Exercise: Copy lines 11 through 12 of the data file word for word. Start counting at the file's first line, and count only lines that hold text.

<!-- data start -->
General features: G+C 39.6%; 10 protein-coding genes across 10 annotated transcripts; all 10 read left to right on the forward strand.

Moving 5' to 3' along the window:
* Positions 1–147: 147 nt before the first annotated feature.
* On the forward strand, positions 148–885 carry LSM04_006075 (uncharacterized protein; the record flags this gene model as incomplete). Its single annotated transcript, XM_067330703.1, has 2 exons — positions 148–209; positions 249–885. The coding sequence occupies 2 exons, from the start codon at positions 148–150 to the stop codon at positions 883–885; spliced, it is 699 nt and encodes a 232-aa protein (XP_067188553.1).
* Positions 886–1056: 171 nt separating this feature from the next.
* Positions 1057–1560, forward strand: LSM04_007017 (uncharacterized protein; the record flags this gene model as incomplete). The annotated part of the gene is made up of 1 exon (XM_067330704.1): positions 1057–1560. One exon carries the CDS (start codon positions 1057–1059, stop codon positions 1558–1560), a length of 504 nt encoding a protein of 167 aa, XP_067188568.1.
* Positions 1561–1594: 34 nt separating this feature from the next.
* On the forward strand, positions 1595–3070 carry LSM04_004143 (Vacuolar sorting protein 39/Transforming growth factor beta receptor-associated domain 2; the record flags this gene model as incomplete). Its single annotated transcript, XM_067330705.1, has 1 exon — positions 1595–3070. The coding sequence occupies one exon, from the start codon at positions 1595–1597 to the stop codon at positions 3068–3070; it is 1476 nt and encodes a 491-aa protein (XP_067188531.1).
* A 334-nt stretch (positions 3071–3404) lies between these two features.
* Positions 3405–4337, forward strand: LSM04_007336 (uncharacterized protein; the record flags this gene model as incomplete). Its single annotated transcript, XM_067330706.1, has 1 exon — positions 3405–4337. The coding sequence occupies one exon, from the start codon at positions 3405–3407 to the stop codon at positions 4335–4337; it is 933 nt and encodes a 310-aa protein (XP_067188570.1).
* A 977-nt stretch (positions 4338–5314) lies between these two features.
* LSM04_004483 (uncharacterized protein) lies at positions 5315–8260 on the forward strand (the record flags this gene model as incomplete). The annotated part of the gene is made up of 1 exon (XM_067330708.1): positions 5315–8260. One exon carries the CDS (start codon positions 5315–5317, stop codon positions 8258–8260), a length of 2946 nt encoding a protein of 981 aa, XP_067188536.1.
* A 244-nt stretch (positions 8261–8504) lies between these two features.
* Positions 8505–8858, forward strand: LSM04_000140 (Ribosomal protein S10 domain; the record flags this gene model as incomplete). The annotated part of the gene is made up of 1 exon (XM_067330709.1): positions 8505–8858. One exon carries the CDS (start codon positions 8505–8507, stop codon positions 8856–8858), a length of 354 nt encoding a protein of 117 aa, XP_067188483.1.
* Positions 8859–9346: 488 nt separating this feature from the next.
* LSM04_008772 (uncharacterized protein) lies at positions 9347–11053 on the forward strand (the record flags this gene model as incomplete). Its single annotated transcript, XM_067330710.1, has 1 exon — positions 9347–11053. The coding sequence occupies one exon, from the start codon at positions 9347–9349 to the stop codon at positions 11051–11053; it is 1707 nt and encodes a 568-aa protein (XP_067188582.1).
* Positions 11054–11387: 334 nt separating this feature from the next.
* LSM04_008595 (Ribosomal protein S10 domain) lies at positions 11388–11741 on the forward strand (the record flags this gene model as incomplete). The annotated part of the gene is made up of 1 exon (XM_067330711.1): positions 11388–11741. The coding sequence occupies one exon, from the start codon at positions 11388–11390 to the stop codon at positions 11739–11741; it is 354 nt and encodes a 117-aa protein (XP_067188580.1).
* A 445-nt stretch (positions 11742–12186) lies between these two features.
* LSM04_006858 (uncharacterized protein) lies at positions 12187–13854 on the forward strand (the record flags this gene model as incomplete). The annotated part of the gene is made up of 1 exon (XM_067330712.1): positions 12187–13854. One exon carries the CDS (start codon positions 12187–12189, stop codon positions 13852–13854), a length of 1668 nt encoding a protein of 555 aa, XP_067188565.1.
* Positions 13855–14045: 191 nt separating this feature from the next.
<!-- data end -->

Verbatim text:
* A 977-nt stretch (positions 4338–5314) lies between these two features.
* LSM04_004483 (uncharacterized protein) lies at positions 5315–8260 on the forward strand (the record flags this gene model as incomplete). The annotated part of the gene is made up of 1 exon (XM_067330708.1): positions 5315–8260. One exon carries the CDS (start codon positions 5315–5317, stop codon positions 8258–8260), a length of 2946 nt encoding a protein of 981 aa, XP_067188536.1.